How can Microsoft balance the benefits of AI and pervasive computing with user privacy? Do they even need to?

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I’ve been thinking about a couple of interesting articles over the past few days, namely Paul’s ‘The Failure of Windows Phone and the Next Big Thing’ (https://www.thurrott.com/mobile/windows-phone/82610/failure-windows-phone-next-big-thing) and Brad’s ‘Microsoft’s Home Hub Looks To Bring Cortana To The Kitchen’ (https://www.thurrott.com/hardware/83654/microsofts-home-hub-looks-bring-cortana-kitchen). 

I currently have no interest in talking to my computer. I made a concerted effort when Windows 10 came out bundled with Cortana to use it as much as I could and make it a part of my day to day workflows, but ultimately it’s still just easier for me to use my trusty mouse and keyboard. 

That being said, I think AI and relatedly pervasive computing are going to be big. While hovercars and holodecks are still a distant dream, the sci-fi future where I can walk up to my house, unlock the door using Windows Hello, have the lights come on and my favourite music automatically start playing when sensors detect it’s me who has walked into a room, ask Cortana what food is in the fridge and have one of the Echo like AI enabled devices located in every room respond to me, tell it to play a movie on one of the various connected screens located throughout the house while I do some cooking, ask it to order me a self driving taxi to arrive so I can make a date in 30 minutes depending on the traffic conditions, leave the house and have my movie playing where it left off in the car is just around the corner, if not here already. Assuming this is an area MS does decide to get inolved in, of course, although this is appearing increasinly likely. 

While I think this sounds amazing, it would also mean that Microsoft, a for-profit company, would know almost everything about me, and this makes me somewhat uncomfortable. Knowledge of movements, tastes, habits, communications, far greater than they have today. And of course if Microsoft have it, what guarantees are there that it wont be accessed by a government agency? Or released in a data breach?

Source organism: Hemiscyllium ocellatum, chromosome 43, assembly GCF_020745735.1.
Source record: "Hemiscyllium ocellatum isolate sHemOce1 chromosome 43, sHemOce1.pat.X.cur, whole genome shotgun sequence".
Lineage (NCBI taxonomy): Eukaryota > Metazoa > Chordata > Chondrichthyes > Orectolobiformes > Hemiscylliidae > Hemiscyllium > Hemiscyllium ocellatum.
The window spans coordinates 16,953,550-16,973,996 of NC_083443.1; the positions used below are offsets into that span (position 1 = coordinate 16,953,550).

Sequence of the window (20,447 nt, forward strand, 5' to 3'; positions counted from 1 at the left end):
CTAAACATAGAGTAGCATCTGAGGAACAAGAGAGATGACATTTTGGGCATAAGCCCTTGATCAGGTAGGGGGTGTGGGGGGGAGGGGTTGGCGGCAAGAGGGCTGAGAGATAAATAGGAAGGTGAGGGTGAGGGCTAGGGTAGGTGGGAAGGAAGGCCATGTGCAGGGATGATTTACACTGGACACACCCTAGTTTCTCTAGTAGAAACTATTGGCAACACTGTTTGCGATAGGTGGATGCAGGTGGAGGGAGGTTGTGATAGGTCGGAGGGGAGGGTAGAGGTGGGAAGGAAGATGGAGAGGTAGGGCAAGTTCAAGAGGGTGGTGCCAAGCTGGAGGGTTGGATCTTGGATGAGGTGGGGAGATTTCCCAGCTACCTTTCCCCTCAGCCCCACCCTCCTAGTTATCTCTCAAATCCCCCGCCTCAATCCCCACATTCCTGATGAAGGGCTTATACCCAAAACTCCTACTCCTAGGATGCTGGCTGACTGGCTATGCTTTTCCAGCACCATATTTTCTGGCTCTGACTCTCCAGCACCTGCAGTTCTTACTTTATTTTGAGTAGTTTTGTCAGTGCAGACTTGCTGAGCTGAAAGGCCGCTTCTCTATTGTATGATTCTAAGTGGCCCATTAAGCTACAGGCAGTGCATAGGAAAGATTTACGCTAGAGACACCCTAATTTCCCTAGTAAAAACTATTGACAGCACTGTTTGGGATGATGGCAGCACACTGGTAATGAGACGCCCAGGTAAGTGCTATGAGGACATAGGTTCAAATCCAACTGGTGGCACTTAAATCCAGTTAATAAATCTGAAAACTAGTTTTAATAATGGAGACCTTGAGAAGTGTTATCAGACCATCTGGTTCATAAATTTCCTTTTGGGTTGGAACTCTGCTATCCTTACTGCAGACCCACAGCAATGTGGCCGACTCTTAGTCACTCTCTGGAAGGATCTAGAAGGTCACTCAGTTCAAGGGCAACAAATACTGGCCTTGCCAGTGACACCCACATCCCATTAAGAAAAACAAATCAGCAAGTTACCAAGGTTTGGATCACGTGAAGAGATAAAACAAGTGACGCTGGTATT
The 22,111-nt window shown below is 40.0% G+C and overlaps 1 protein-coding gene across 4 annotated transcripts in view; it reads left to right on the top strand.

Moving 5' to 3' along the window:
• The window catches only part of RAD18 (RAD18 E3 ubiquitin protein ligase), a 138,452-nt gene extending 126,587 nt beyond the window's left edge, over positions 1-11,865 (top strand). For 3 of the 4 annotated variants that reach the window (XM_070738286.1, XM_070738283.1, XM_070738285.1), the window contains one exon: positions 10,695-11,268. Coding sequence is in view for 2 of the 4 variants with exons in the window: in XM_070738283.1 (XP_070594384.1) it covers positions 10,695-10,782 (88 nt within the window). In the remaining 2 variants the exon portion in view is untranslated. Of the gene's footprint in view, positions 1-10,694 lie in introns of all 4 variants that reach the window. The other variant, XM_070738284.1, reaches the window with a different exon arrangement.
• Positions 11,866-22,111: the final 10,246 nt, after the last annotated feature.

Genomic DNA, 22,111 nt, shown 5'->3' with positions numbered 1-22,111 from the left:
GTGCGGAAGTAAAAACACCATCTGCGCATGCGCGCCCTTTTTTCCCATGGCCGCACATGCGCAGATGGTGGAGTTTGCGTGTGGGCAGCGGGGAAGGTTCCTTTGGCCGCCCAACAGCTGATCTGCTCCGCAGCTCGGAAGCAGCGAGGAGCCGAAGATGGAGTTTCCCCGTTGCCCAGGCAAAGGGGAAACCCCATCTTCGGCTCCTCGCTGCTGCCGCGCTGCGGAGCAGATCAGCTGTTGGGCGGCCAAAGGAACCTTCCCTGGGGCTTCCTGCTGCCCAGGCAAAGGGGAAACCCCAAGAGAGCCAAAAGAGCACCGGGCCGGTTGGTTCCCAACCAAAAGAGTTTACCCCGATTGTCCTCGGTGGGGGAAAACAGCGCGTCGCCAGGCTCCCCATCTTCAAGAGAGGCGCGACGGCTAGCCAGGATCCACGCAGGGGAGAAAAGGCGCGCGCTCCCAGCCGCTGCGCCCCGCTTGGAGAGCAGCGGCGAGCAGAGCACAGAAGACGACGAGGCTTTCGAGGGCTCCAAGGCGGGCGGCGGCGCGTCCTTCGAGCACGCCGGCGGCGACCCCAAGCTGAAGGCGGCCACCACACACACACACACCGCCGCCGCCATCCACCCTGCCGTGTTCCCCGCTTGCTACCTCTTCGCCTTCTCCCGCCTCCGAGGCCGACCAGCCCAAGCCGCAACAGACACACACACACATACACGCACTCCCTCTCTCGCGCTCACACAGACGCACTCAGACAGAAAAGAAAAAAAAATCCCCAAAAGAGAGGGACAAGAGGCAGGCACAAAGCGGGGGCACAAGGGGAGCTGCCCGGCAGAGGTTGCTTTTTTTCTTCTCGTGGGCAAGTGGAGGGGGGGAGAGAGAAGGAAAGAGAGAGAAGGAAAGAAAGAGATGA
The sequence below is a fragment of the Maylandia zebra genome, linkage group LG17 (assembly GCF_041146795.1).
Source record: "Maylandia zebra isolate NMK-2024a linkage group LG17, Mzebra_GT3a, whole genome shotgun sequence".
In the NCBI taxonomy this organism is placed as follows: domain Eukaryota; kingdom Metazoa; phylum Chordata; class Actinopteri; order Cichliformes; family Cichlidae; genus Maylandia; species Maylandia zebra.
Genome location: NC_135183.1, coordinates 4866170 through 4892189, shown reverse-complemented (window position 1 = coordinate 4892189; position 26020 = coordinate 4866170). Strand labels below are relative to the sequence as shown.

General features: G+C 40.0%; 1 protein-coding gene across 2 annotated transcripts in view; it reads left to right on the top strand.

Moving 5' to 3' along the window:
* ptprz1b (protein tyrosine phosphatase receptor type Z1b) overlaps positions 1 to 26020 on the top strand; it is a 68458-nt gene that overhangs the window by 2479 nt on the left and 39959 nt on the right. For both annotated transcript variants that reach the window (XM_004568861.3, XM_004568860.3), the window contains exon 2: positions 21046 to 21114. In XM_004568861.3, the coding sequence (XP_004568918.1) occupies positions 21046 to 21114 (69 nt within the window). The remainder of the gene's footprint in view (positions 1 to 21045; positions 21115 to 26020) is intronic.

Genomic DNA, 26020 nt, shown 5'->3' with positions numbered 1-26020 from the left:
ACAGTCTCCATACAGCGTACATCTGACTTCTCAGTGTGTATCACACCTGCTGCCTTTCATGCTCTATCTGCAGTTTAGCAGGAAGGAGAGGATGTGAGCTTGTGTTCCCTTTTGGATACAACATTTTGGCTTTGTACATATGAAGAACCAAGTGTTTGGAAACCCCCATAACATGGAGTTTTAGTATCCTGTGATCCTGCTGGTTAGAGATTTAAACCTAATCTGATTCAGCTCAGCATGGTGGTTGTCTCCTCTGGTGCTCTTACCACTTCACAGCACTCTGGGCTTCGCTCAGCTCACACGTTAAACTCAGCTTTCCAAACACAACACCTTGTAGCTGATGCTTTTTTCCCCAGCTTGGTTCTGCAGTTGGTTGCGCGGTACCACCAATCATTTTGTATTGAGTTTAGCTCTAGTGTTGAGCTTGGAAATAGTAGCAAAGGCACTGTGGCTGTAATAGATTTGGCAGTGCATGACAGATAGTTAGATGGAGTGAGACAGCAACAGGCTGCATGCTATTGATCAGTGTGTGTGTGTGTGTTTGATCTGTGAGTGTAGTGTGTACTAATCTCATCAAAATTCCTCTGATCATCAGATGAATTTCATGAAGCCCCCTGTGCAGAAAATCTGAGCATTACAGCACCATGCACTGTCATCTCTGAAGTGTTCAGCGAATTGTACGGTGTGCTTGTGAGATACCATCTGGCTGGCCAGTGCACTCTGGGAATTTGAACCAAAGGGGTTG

But does this even matter? Having a camera on a laptop pointing at our face all day and carrying around a GPS tracker in our phones everywhere we go are things that 30 years ago would sound uncomfortably 1984ish, but we now demand that our devices have these things, and base our buying habits around them. Conversely, there were real concerns – even outcries – about the privacy implications of Google Glass. Windows 10 perhaps fell somewhere in the middle, with complaints about data tracking and the like being common in the early days but quickly dying off. 

Where will future forays into these fields fall? Will privacy concerns prevent AI like Cortana from becoming truly mainstream, and keep it relegated to an interesting novelty? What about devices like Home Hub? Will we feel uncomfortable allowing them more and more access into our homes and lives, controlling appliances, lighting, heating and communications, instead keeping it as a glorified voice enabled MP3 player? Or will these concerns be swept aside as we embrace the utility of the devices. 

Talking specifically about Microsoft, if they were to get involved, what guarantees could they make, or what systems could them implement to reassure people that only necessary data is being gathered, and that it is being kept safe? Cortana’s Notebook feature seems to be a good step towards this. And could Microsoft leverage it’s image as a security conscious safe pair of hands (Brad has an interesting article about this here: https://www.thurrott.com/windows/windows-10/83177/microsoft-security-company-premium) to get an advantage over the likes of Google who are traditionally seen as only wanting users so they can commercialize their data, or Amazon who presumably just want to sell us as much as possible?

Would love to hear your thoughts. 

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